With the arrival of Ant-Man, Marvel Studios continues to expand the scope of their Cinematic Universe. Following in the footsteps of last year’s exercises in espionage/conspiracy thriller (Winter Soldier) and science-fiction adventure (Guardians of the Galaxy), the studio adds heist comedy to their repertoire. Like those previous movies, Ant-Man successfully manages to blend its style with the MCU’s larger framework, while still offering audiences something a little different. It might not reach the same heights of Winter Soldier/Guardians (which admittedly set the bar pretty high), but it is an entertaining two hours.
Beyond tone, however, the film also broadens the MCU by reaching into its past. This is not the first time that Marvel has done this, though, it has been largely limited to the Captain America family and the period of/immediately after World War II. Ant-Man is concerned with the more recent event, which build a link between the 1940s and the present. Indeed, Ant-Man’s very first scene is a flashback. The year is 1989 and Hank Pym is furious with the heads of SHIELD. It would seem that they have been trying to recreate his Pym Particle formula without his permission. This leads to a confrontation between Howard Stark (John Slattery in full-tilt Roger Sterling mode), Peggy Carter (Hayley Atwell proving once again to be one of Marvel’s best casting calls) and an unfamiliar third party (Martin Donovan, a long way from 90s indie films). Not trusting Stark, the government or really anyone with his discovery, he resigns from the agency.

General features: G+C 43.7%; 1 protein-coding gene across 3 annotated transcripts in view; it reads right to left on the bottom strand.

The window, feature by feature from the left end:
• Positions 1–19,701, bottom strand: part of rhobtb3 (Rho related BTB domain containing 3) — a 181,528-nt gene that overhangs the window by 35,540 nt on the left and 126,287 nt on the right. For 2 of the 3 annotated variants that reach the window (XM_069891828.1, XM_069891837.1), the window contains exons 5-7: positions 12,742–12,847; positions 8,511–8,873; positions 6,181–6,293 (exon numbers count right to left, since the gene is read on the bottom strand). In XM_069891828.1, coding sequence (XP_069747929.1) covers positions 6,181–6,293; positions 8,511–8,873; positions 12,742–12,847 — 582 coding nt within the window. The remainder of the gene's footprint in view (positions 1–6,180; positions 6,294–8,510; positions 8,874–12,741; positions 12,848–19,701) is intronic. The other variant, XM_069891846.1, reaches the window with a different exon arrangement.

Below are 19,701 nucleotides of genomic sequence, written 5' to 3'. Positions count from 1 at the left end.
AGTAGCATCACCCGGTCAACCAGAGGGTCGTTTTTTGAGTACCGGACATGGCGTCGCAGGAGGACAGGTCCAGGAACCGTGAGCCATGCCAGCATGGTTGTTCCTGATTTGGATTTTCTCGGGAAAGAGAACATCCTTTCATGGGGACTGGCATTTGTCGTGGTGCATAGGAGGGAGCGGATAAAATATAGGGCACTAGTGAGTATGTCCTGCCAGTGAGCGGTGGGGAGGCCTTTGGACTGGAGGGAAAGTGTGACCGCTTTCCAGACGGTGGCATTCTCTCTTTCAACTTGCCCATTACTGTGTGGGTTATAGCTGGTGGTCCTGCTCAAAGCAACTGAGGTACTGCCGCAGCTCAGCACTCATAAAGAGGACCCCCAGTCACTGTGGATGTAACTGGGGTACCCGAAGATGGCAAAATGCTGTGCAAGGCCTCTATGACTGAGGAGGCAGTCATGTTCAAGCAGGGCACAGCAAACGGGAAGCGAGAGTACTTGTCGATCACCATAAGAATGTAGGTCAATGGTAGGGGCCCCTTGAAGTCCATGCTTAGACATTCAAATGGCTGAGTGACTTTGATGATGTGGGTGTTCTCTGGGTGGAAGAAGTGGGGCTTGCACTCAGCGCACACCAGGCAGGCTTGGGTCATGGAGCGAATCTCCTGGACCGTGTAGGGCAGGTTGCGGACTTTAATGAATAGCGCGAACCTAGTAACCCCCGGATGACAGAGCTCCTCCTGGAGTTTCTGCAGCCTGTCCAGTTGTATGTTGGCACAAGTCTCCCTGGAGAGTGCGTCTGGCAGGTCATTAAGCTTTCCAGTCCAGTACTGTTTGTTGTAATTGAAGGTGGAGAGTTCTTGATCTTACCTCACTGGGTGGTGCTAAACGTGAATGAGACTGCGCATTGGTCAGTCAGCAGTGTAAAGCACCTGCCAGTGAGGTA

From there the film settles into the present and its main protagonist Scott Lang. Lang is freshly out of prison, after having committed a robbery (sorry, burglary) with activist undertones. Good intentions of helping others only gets a fellow so far though, as shown in one scene where his past actions are praised/cited for firing him in the same breath. The fact that Lang is being laid off from an actual ice-cream chain is probably one of the oddest uses of corporate sponsorship in recent memory. (Folks it is safe to bring your children to Baskin Robbins; we would never give a reformed felon a second-chance by gainfully-employing them). Regardless, Lang is without an income, which makes him unable to meet child support for his young daughter Cassie which in turn makes interacting with his ex-wife Maggie and her new partner Paxton (a cop no less) a bit awkward.